And even with a city deficit of at least $15 million that's forcing him to lay off 75 police officers, Mayor Carty Finkbeiner soon could ask City Council to approve $2.5 million in general obligation bonds to help fund the marina development.
"The Marina District is not on hold," the mayor said. "The developer is quite optimistic about his producing that which he is committed to by a date certain in March, and he has supporters in the state capitol supporting the Marina District for both state and federal stimulus money."
A majority of council last summer approved a new agreement with Perrysburg developer Larry Dillin and borrowing $3.9 million from the state.
Seven months later, the city's financial picture is drastically different. Still, Mr. Finkbeiner said the Marina District is poised for development this year, and Mr. Dillin said he is working to deliver $1.2 million due by March 31 for the purchase of least 14.66 acres in the southwest quadrant of the district.
The first phase has a $32 million value, according to city records.
Additionally, the Feb. 20 minutes from the mayor's weekly meeting on the project state that Mr. Dillin has an oral commitment for $50 million in equity.
"My responsibility is to come up with the $1.2 million land purchase contribution, so we are focusing on that and we have a verbal commitment, which we are finalizing time lines on and how to deliver that soon," Mr. Dillin said.
"We are in a challenging environment, as everyone knows," he said. "I think the city has several stimulus package requests and I think everyone is anxious to see what kind of support we get from that."
Mr. Dillin said that even if the city's request for $11 million of stimulus money for the project is approved, the development needs the financial industry to recover.
"We have been working on alternative bonds and pension funds through HUD," he said.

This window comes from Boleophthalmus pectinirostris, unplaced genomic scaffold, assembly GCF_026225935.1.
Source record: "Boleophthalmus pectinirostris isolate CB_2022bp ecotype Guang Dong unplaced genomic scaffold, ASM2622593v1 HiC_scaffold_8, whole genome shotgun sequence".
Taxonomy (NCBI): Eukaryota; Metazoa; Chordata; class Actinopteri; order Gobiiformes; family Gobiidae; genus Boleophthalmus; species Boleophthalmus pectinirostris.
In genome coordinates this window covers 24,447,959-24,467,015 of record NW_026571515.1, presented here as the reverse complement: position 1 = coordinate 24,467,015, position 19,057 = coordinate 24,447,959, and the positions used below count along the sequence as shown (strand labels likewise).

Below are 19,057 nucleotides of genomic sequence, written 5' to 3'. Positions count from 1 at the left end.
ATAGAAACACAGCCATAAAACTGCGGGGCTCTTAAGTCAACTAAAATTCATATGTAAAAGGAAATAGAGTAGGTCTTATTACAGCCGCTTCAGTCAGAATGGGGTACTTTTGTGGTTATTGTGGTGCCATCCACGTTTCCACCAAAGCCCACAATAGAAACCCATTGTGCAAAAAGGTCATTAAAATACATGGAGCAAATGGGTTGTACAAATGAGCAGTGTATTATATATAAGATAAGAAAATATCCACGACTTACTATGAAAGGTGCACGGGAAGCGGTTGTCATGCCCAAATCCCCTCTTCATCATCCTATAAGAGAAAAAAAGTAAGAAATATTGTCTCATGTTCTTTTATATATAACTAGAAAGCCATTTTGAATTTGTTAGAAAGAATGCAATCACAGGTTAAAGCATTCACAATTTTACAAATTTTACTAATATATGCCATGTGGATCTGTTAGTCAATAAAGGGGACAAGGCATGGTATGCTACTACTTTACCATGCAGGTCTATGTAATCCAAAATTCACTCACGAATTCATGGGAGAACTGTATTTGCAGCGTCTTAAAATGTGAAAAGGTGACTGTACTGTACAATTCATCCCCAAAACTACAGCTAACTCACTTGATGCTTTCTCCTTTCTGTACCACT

Council President Mark Sob-
czak said he is unsure how much stimulus money the city will get for the Marina District.
"I think there are higher-priority projects," he said. "A lot of that is going to be wrangled within the Legislature to determine what gets funded and what does not."
A number of councilmen expressed concern about putting more money into the project in the form of general obligation bonds. The current proposal is for a $1.8 million issuance; interest costs would bring the total to just under $2.5 million.
Councilman Michael Ashford has consistently opposed taxpayer support for the development.
He said Mr. Dillin should have already paid the city for the property he agreed to acquire.
"This city needed that money last year, and we just came to find out we still haven't received that money and they started construction," Mr. Ashford said.
"So, I'm not supporting any bill at the Marina District. Banks have already taken the lead to freeze lines of credit and stop development, so we should be not different than the private sector, saying we can't go forward until we clean up our own books."
After months of political and financial wrangling and the rejection of several complicated financing plans, work began in September on sewer lines and the main roadway through the Marina District's $20 million public park area along the river.
Those improvements are supposed to be the catalyst for what eventually is to be a $320 million private development.